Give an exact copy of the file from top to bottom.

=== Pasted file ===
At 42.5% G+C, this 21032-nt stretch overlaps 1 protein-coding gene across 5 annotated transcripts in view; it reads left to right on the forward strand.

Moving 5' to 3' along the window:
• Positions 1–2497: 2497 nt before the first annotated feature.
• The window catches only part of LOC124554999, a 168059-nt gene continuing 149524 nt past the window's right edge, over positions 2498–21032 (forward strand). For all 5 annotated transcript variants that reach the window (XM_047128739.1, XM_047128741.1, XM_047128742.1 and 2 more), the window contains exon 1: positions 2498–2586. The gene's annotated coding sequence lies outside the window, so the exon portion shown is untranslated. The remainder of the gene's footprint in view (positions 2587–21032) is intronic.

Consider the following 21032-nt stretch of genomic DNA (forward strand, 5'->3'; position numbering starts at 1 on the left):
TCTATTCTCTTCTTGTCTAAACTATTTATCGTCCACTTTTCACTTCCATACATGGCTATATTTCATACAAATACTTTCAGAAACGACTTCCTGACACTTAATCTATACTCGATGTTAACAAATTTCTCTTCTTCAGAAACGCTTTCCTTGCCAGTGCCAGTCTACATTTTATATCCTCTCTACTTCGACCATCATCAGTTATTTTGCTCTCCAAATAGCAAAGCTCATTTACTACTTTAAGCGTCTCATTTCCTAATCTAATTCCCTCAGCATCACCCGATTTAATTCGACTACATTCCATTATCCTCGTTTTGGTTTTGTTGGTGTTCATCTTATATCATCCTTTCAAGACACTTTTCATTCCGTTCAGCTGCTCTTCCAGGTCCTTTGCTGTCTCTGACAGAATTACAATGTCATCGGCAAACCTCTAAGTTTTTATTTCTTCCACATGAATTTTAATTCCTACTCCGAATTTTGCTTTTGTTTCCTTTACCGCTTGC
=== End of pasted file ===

At 42.5% G+C, this 21032-nt stretch overlaps 1 protein-coding gene across 5 annotated transcripts in view; it reads left to right on the forward strand.

Moving 5' to 3' along the window:
• Positions 1–2497: 2497 nt before the first annotated feature.
• The window catches only part of LOC124554999, a 168059-nt gene continuing 149524 nt past the window's right edge, over positions 2498–21032 (forward strand). For all 5 annotated transcript variants that reach the window (XM_047128739.1, XM_047128741.1, XM_047128742.1 and 2 more), the window contains exon 1: positions 2498–2586. The gene's annotated coding sequence lies outside the window, so the exon portion shown is untranslated. The remainder of the gene's footprint in view (positions 2587–21032) is intronic.

Consider the following 21032-nt stretch of genomic DNA (forward strand, 5'->3'; position numbering starts at 1 on the left):
TCTATTCTCTTCTTGTCTAAACTATTTATCGTCCACTTTTCACTTCCATACATGGCTATATTTCATACAAATACTTTCAGAAACGACTTCCTGACACTTAATCTATACTCGATGTTAACAAATTTCTCTTCTTCAGAAACGCTTTCCTTGCCAGTGCCAGTCTACATTTTATATCCTCTCTACTTCGACCATCATCAGTTATTTTGCTCTCCAAATAGCAAAGCTCATTTACTACTTTAAGCGTCTCATTTCCTAATCTAATTCCCTCAGCATCACCCGATTTAATTCGACTACATTCCATTATCCTCGTTTTGGTTTTGTTGGTGTTCATCTTATATCATCCTTTCAAGACACTTTTCATTCCGTTCAGCTGCTCTTCCAGGTCCTTTGCTGTCTCTGACAGAATTACAATGTCATCGGCAAACCTCTAAGTTTTTATTTCTTCCACATGAATTTTAATTCCTACTCCGAATTTTGCTTTTGTTTCCTTTACCGCTTGC